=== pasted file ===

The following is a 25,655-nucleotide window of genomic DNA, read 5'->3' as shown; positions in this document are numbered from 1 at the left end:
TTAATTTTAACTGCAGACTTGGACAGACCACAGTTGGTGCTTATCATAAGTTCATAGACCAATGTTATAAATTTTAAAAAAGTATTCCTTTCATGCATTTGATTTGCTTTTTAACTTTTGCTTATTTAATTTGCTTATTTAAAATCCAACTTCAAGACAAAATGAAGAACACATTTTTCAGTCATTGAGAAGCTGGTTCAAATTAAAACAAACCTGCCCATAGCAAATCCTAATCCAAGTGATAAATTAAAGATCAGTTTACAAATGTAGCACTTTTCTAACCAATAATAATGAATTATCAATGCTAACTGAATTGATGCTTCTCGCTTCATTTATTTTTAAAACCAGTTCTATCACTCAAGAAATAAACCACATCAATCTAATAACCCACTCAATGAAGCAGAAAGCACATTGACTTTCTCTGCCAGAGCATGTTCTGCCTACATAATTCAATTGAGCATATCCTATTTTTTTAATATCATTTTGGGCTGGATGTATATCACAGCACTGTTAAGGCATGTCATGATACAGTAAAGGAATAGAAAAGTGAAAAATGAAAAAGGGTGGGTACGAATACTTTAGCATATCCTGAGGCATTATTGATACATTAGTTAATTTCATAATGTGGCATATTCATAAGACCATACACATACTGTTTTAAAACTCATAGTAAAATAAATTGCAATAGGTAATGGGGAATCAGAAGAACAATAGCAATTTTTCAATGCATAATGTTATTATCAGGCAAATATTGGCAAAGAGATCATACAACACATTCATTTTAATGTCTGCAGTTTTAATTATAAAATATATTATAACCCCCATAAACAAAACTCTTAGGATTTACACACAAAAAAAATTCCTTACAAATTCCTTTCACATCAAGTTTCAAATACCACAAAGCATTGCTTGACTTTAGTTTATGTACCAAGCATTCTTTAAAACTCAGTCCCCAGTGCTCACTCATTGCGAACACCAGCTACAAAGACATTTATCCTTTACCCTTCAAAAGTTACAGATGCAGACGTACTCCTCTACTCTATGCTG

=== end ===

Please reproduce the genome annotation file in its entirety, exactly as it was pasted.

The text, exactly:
The following is a 25,655-nucleotide window of genomic DNA, read 5'->3' as shown; positions in this document are numbered from 1 at the left end:
TTAATTTTAACTGCAGACTTGGACAGACCACAGTTGGTGCTTATCATAAGTTCATAGACCAATGTTATAAATTTTAAAAAAGTATTCCTTTCATGCATTTGATTTGCTTTTTAACTTTTGCTTATTTAATTTGCTTATTTAAAATCCAACTTCAAGACAAAATGAAGAACACATTTTTCAGTCATTGAGAAGCTGGTTCAAATTAAAACAAACCTGCCCATAGCAAATCCTAATCCAAGTGATAAATTAAAGATCAGTTTACAAATGTAGCACTTTTCTAACCAATAATAATGAATTATCAATGCTAACTGAATTGATGCTTCTCGCTTCATTTATTTTTAAAACCAGTTCTATCACTCAAGAAATAAACCACATCAATCTAATAACCCACTCAATGAAGCAGAAAGCACATTGACTTTCTCTGCCAGAGCATGTTCTGCCTACATAATTCAATTGAGCATATCCTATTTTTTTAATATCATTTTGGGCTGGATGTATATCACAGCACTGTTAAGGCATGTCATGATACAGTAAAGGAATAGAAAAGTGAAAAATGAAAAAGGGTGGGTACGAATACTTTAGCATATCCTGAGGCATTATTGATACATTAGTTAATTTCATAATGTGGCATATTCATAAGACCATACACATACTGTTTTAAAACTCATAGTAAAATAAATTGCAATAGGTAATGGGGAATCAGAAGAACAATAGCAATTTTTCAATGCATAATGTTATTATCAGGCAAATATTGGCAAAGAGATCATACAACACATTCATTTTAATGTCTGCAGTTTTAATTATAAAATATATTATAACCCCCATAAACAAAACTCTTAGGATTTACACACAAAAAAAATTCCTTACAAATTCCTTTCACATCAAGTTTCAAATACCACAAAGCATTGCTTGACTTTAGTTTATGTACCAAGCATTCTTTAAAACTCAGTCCCCAGTGCTCACTCATTGCGAACACCAGCTACAAAGACATTTATCCTTTACCCTTCAAAAGTTACAGATGCAGACGTACTCCTCTACTCTATGCTG